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School of Law

Forced Venezuela bond selling about to face first test


The feared firesale of Venezuela’s government bonds after JP Morgan effectively cut them out of its popular bond indices earlier this month has yet to materialize, but things are about to get interesting – reports Reuters.

Venezuela would be prime fodder for litigation-loving funds according to Professor Rodrigo Olivares-Caminal, Chair in Banking and Finance Law at Queen Mary University in London. Close to $40 billion of its bonds have no Collective Action Clauses (CACs), terms typically spelling out that any restructuring can go ahead with a 75% or 85% approval from investors. That includes all of the $35.6 billion issued by state-owned oil company PDVSA, which could thus easily be exposed to a lengthy legal grapple with holdouts. “If you don’t have CACs, you will always have the threat of having holdouts,” Olivares-Caminal said. With the JP Morgan move, “many institutional investors will offload (their bonds), so that is how the bonds will end up in the hands of a different type of investor.”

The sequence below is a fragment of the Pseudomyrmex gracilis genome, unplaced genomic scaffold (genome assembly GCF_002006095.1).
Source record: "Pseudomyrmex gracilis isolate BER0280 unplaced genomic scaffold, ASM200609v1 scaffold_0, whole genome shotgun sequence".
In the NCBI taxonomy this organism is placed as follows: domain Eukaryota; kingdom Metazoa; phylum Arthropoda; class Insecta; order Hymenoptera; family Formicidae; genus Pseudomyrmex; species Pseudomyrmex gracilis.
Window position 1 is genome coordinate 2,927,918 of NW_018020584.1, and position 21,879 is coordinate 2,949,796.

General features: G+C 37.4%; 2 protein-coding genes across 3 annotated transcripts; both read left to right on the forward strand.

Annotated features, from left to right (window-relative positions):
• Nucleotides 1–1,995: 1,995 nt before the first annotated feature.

Read the full article here.



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